Claro Intelecto: Reform Club

Reform Club, Mark Stewart's third Claro Intelecto full-length and first since 2008's Metanarrative, finds the Manchester-based producer delivering a nine-track set of lush house and techno. Issued on Delsin rather than on Modern Love, on which most of the Claro Intelecto material has appeared, Reform Club also finds Stewart eschewing the stripped-back style of his Warehouse Sessions twelve-inch series (the five volumes ultimately collected on the Warehouse Sessions CD in 2009) for a maximal sound that's still dance-based but sonically rich and artfully crafted.

“Reformed” gets things off on a luscious tip, with a subtly thrusting pulse augmented with sultry layers of ultra-smooth synthetic washes and wide-screen atmosphere. The sultry vibe carries on into the subsequent pieces, with “Still Here” a particularly lovely exercise in melancholy, but a shift gradually sets in as the album progresses, such that “It's Getting Late,” for example, not only kicks up its heels more aggressively but also lets a smattering of acid seep into its locomotive house shuffle too. As we enter the album's mid-point, the beats grow more insistent and dominant, with hi-hats, kick drums, and ride cymbals adding to the music's kinetic push, until we reach the late-night cruising music of “Second Blood” and the rawer climes of “Night of the Maniac,” which guides us into the deepest depths of a dark club space, and finally “Quiet Life,” a beatless reverie that eases us out on a note of calm.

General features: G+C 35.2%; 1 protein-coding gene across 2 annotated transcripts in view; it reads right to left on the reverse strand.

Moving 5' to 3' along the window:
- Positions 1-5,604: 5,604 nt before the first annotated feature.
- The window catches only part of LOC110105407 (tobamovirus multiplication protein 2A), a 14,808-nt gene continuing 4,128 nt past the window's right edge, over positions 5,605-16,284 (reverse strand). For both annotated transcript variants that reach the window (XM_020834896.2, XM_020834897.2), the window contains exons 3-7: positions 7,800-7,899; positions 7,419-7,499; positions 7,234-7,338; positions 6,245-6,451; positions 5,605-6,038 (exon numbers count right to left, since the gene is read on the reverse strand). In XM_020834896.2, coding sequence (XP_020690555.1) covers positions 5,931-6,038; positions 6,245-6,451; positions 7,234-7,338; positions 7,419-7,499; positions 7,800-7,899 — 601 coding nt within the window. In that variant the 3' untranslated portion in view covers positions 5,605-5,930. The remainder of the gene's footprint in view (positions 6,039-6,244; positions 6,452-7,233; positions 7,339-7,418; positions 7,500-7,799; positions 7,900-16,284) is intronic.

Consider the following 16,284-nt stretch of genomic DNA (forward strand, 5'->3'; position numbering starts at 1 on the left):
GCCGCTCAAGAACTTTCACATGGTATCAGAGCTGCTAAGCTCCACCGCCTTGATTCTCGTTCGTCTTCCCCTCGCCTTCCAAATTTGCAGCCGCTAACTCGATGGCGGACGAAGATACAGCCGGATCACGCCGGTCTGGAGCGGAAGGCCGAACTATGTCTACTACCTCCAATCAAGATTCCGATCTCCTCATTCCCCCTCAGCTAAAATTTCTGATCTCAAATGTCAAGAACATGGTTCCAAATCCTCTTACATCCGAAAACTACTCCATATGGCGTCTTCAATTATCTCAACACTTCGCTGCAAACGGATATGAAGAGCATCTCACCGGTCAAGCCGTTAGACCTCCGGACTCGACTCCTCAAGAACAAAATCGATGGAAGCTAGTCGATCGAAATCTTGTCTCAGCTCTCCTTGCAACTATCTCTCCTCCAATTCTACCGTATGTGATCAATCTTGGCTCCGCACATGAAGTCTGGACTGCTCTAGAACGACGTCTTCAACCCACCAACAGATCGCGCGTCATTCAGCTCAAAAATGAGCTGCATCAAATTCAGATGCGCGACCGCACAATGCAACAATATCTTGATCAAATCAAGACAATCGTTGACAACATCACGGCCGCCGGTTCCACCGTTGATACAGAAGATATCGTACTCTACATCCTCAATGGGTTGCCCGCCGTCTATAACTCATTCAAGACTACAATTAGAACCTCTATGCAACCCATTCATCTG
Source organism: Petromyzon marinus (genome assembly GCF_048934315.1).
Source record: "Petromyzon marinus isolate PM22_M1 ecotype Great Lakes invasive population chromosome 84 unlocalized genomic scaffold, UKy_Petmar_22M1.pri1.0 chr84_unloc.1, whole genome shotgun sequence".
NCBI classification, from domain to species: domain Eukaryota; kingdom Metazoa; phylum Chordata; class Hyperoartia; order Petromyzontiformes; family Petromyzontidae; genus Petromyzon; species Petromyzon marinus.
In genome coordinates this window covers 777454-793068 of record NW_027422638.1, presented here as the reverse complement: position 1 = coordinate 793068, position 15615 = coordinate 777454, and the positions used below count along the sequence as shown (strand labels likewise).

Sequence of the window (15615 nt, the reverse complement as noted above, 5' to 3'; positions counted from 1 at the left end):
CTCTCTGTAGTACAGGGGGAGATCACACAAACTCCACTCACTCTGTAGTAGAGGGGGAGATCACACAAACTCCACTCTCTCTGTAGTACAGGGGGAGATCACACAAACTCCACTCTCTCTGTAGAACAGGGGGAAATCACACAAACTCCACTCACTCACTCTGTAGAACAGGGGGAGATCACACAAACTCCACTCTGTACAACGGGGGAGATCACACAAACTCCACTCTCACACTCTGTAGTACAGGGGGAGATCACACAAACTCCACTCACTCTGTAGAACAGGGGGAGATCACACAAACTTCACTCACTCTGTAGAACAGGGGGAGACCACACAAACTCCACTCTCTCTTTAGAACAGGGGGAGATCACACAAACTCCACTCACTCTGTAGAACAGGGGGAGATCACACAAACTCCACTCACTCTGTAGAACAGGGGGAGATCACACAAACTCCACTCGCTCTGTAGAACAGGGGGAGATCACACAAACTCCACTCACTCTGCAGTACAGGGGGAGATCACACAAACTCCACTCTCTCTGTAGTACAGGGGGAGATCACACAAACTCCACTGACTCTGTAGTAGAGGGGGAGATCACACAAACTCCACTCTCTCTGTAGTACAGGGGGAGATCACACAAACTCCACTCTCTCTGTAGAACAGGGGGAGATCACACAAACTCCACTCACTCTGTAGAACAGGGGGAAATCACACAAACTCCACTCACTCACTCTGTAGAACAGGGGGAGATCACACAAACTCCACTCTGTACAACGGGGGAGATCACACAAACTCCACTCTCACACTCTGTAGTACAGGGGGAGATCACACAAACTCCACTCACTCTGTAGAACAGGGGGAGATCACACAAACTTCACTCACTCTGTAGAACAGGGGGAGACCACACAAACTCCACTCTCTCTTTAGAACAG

Anyone looking for the quintessence of the Claro Intelecto sound need look no further than “Control,” which percolates nonstop in its hyperactive mix of claps, drum machine patterns, and synth washes. Listening to Reform Club, one word repeatedly comes to mind: poised. It is dance music—pristine, atmospheric house and techno, if you prefer—but of a particularly serene and subtly soulful type, one more likely to soothe than agitate.

April 2012